Workman Files to Repeal Fair Chance Hiring

Workman's HB 577 would undo Council's job applicant labor protection

On Dec. 13, Rep. Paul Workman, R-Austin, filed HB 577, a bill that would both prevent and roll back local Fair Chance Hiring measures, like the one passed this March by City Council. That resolution, sponsored by CM Greg Casar, requires private employers to hold off on asking about a job applicant's conviction history until a conditional offer of employment is made. The labor protection is meant to level the playing field for job seekers who face discrimination due to their criminal records. During a press conference, Workman said fair chance ordinances infringe on the "rights and liberties" of its citizens. When a local government, such as Austin, "oversteps its boundaries, there will be drastic and unintended consequences," he said. CM Ellen Troxclair, who voted against the local ordinance, joined Workman, calling the policy "burdensome" and a "blanket" mandate, adding, "Local control is not always the answer when it tramples on individual liberty."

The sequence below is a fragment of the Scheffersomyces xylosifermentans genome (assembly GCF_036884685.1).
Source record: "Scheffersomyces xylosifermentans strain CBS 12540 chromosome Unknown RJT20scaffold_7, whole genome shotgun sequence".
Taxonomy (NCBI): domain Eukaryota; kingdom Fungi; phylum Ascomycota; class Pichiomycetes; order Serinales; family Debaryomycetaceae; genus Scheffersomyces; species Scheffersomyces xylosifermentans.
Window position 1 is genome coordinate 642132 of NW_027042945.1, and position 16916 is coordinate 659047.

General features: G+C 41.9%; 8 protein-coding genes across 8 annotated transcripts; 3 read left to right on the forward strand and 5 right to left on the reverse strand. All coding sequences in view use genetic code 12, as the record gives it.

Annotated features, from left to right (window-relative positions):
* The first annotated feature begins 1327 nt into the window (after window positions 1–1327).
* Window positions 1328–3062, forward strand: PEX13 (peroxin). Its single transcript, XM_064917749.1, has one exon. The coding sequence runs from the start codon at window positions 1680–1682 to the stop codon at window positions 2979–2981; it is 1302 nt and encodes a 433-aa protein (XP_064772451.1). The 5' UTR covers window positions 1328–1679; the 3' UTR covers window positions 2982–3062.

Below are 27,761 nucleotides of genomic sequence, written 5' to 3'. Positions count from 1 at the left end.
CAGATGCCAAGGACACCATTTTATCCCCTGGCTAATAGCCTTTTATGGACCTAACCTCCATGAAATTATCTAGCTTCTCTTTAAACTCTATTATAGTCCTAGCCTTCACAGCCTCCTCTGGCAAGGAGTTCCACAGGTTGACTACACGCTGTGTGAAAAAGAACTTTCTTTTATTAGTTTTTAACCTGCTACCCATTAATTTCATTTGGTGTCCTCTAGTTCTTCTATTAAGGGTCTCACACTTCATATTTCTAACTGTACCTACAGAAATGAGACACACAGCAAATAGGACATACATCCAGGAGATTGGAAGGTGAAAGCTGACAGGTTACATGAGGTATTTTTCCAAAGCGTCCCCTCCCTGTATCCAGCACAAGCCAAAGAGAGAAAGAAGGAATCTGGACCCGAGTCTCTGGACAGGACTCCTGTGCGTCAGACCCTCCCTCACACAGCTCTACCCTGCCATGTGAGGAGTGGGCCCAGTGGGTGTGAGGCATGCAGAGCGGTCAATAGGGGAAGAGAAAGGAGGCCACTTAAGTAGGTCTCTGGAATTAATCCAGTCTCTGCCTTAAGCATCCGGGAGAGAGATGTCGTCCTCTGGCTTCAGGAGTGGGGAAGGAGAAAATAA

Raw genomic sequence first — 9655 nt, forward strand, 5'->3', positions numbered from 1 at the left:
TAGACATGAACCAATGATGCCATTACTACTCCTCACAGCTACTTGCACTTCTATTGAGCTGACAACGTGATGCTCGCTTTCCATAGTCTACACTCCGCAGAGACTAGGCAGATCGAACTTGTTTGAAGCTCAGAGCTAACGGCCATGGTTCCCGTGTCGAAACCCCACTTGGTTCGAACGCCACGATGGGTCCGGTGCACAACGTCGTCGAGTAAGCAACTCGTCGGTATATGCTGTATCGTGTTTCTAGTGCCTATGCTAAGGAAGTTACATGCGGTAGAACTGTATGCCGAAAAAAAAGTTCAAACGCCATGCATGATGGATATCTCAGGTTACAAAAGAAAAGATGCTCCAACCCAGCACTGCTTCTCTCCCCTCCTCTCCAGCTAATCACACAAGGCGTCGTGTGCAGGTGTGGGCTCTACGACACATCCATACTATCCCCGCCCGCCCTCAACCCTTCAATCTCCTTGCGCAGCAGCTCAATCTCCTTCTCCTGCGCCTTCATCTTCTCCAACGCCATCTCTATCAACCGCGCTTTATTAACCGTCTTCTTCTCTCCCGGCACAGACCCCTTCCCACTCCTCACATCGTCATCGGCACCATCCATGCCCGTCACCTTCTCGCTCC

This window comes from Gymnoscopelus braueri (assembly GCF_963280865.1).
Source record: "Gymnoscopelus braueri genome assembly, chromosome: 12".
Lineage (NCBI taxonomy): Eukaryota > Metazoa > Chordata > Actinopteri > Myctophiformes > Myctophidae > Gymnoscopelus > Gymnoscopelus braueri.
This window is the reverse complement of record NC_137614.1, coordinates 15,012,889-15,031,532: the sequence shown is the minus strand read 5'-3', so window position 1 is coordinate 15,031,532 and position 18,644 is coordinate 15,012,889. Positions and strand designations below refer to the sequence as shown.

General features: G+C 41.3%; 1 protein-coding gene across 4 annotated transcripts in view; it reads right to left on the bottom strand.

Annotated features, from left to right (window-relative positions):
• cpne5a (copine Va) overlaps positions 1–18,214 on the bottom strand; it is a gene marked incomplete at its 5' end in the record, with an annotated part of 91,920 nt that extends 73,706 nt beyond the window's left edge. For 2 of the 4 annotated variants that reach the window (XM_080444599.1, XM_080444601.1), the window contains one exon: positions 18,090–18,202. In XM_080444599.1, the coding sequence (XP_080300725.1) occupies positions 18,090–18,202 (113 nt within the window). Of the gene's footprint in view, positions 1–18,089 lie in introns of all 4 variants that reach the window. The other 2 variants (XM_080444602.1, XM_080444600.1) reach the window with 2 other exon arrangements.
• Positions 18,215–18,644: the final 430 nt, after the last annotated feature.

Dragging Austin's ridesharing debate into the mix, Rep. Jason Isaac, R-Dripping Springs, claimed it was "hypocritical" of City Council to enforce Fair Chance Hiring while asking Uber and Lyft for background checks. (An unequal and misguided parallel, but Aus­tin-bashing from GOP legislators is to be expected.)

In a statement, Casar said the Austin resolution was supported by local chambers of commerce, independently owned businesses, and public officials from all levels of government. In Texas, one in three adults has a criminal record, Casar reminded, and nearly 2,200 residents released from Texas prisons come back to the Austin area each year.

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